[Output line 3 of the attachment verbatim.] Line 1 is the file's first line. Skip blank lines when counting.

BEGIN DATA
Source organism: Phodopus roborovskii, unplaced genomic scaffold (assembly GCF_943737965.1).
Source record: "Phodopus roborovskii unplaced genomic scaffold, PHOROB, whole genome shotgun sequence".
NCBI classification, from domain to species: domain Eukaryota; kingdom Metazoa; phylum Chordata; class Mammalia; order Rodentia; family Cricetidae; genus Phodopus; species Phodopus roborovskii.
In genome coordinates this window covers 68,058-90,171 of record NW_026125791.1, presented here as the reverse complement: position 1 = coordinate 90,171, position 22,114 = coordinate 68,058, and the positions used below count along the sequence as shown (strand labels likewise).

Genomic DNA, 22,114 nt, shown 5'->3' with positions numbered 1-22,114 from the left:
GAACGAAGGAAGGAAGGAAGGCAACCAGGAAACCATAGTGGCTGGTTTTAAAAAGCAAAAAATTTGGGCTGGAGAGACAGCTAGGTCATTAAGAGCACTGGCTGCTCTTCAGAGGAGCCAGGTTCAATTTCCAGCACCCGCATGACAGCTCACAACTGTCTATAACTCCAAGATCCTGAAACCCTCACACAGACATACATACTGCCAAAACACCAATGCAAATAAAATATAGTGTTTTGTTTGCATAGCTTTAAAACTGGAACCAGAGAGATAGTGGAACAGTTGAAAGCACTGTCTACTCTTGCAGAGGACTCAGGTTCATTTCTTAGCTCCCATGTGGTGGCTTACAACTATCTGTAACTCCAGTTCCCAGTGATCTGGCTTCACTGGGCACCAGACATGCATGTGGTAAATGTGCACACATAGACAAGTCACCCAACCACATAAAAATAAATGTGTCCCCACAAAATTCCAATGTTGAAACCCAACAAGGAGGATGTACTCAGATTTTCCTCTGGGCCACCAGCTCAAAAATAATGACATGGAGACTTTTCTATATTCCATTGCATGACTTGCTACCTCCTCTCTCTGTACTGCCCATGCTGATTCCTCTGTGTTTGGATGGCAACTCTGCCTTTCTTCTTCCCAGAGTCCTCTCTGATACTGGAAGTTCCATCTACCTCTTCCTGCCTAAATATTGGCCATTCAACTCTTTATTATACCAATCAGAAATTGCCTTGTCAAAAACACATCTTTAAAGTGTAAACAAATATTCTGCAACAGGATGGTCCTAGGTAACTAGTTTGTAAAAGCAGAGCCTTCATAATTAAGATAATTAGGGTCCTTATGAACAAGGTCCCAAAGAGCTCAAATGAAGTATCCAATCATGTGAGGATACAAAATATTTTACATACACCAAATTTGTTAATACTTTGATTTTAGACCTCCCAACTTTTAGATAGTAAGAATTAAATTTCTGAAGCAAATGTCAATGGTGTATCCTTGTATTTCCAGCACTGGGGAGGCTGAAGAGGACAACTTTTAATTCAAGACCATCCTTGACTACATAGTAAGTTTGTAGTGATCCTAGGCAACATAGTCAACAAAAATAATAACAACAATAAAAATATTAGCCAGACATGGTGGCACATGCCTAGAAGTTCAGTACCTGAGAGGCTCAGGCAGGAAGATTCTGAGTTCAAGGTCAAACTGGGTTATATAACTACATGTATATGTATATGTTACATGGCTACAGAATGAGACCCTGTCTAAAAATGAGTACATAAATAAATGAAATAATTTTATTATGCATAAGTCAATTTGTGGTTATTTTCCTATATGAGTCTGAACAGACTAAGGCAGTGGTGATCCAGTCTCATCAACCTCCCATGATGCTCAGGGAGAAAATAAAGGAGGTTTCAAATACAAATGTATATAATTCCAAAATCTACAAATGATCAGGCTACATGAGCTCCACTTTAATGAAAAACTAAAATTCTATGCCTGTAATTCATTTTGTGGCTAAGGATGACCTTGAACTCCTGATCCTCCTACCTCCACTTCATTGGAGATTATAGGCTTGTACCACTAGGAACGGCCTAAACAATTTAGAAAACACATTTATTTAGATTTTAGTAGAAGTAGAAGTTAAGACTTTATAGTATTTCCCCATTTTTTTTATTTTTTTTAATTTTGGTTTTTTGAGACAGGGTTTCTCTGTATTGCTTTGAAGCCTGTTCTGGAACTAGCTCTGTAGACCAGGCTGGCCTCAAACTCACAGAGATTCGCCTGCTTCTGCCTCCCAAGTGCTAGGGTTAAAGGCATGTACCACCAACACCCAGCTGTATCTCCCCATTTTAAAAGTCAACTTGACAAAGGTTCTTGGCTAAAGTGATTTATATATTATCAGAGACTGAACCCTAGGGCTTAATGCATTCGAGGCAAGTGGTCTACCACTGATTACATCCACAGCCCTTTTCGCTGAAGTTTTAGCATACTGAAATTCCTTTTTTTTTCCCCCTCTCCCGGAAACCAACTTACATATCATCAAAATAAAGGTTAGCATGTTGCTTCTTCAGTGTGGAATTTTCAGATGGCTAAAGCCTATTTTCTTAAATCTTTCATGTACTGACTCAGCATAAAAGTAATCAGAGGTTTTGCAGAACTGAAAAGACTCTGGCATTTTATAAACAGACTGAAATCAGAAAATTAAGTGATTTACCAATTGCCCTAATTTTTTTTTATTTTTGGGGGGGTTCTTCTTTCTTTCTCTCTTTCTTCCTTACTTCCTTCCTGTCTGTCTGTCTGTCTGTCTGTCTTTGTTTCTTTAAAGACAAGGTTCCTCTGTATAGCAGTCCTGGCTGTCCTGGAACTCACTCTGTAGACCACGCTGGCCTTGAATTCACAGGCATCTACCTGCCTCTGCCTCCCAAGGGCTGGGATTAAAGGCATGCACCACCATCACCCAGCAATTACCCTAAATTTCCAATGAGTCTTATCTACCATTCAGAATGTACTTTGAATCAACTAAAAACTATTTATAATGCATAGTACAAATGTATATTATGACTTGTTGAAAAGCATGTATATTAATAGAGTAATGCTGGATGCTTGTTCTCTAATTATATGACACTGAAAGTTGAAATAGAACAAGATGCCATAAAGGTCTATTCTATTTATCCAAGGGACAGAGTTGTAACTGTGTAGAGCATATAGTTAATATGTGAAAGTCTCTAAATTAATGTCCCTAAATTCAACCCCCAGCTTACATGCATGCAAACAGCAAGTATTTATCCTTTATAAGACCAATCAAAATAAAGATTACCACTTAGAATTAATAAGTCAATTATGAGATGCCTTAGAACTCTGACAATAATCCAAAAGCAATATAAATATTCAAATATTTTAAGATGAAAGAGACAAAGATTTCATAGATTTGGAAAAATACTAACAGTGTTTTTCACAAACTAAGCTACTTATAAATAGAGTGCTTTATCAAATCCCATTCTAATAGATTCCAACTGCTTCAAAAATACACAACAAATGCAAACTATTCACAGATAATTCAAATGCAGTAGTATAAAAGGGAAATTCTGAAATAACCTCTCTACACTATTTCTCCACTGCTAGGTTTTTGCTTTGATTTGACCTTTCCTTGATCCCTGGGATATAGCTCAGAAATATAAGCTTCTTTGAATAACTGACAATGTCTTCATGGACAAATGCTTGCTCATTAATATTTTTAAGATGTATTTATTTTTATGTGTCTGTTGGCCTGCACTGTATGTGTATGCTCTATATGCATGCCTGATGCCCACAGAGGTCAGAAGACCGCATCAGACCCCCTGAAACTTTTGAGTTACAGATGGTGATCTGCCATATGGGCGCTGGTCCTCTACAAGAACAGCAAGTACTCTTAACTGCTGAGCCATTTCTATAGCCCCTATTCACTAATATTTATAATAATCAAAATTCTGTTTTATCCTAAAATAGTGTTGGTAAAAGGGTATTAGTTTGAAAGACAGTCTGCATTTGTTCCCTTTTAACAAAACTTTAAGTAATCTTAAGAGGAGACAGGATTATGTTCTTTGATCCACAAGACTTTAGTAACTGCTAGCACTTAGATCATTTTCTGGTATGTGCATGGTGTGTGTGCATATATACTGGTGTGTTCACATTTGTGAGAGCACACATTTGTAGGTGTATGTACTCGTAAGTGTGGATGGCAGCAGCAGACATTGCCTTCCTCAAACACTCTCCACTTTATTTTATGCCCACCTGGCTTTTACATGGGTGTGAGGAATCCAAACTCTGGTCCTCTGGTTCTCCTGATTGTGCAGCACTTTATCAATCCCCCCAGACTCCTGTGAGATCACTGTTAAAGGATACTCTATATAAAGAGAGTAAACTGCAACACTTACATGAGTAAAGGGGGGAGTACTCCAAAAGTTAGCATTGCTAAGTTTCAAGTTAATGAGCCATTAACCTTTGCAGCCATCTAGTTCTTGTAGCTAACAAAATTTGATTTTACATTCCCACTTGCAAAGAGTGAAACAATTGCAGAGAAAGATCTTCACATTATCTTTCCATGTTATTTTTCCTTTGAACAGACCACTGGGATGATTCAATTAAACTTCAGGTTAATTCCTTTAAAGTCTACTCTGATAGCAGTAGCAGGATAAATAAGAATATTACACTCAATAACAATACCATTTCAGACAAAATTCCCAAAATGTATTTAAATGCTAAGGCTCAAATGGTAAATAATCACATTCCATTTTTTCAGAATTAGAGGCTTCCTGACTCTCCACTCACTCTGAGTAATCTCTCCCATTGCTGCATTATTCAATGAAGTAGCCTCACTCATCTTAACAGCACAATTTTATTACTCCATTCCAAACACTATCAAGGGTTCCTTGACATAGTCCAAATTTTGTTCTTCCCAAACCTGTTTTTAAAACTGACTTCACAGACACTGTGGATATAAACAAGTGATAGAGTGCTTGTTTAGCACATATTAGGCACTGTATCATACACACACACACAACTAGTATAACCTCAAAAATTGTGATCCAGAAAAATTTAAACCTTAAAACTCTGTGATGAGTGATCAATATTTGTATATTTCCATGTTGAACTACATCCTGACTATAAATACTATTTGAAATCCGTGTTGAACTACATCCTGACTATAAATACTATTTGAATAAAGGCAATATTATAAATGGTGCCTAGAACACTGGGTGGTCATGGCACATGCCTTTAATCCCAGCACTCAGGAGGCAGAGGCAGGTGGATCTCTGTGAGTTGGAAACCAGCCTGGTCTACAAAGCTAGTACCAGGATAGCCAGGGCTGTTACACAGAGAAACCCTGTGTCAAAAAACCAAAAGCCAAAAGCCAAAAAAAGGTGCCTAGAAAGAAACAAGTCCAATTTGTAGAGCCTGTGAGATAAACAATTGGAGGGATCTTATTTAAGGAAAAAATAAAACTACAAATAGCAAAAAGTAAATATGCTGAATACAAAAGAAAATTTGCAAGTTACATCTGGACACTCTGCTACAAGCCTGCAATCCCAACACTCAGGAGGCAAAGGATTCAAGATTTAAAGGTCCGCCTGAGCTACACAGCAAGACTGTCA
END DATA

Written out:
NCBI classification, from domain to species: domain Eukaryota; kingdom Metazoa; phylum Chordata; class Mammalia; order Rodentia; family Cricetidae; genus Phodopus; species Phodopus roborovskii.